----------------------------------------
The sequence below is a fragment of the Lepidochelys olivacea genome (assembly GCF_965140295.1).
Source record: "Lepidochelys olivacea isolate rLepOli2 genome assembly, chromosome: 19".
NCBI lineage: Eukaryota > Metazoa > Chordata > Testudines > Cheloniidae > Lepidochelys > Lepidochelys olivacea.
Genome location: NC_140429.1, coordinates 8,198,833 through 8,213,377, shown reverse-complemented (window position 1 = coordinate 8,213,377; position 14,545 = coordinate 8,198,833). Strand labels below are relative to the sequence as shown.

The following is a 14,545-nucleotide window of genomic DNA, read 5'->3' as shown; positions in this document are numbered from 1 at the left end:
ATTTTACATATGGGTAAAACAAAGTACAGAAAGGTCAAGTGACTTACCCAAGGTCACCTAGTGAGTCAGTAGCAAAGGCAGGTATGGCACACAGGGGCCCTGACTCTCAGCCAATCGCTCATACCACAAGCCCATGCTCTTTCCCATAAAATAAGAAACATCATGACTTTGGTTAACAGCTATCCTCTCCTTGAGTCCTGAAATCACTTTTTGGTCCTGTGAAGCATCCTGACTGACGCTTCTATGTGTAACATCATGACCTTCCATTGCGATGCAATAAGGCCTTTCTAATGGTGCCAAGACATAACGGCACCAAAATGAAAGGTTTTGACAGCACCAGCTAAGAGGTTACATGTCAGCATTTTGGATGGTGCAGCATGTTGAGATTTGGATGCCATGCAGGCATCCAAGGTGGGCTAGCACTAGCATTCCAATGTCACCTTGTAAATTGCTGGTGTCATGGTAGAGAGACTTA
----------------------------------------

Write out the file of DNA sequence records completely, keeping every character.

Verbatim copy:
The sequence below is a fragment of the Lepidochelys olivacea genome (assembly GCF_965140295.1).
Source record: "Lepidochelys olivacea isolate rLepOli2 genome assembly, chromosome: 19".
NCBI lineage: Eukaryota > Metazoa > Chordata > Testudines > Cheloniidae > Lepidochelys > Lepidochelys olivacea.
Genome location: NC_140429.1, coordinates 8,198,833 through 8,213,377, shown reverse-complemented (window position 1 = coordinate 8,213,377; position 14,545 = coordinate 8,198,833). Strand labels below are relative to the sequence as shown.

The following is a 14,545-nucleotide window of genomic DNA, read 5'->3' as shown; positions in this document are numbered from 1 at the left end:
ATTTTACATATGGGTAAAACAAAGTACAGAAAGGTCAAGTGACTTACCCAAGGTCACCTAGTGAGTCAGTAGCAAAGGCAGGTATGGCACACAGGGGCCCTGACTCTCAGCCAATCGCTCATACCACAAGCCCATGCTCTTTCCCATAAAATAAGAAACATCATGACTTTGGTTAACAGCTATCCTCTCCTTGAGTCCTGAAATCACTTTTTGGTCCTGTGAAGCATCCTGACTGACGCTTCTATGTGTAACATCATGACCTTCCATTGCGATGCAATAAGGCCTTTCTAATGGTGCCAAGACATAACGGCACCAAAATGAAAGGTTTTGACAGCACCAGCTAAGAGGTTACATGTCAGCATTTTGGATGGTGCAGCATGTTGAGATTTGGATGCCATGCAGGCATCCAAGGTGGGCTAGCACTAGCATTCCAATGTCACCTTGTAAATTGCTGGTGTCATGGTAGAGAGACTTA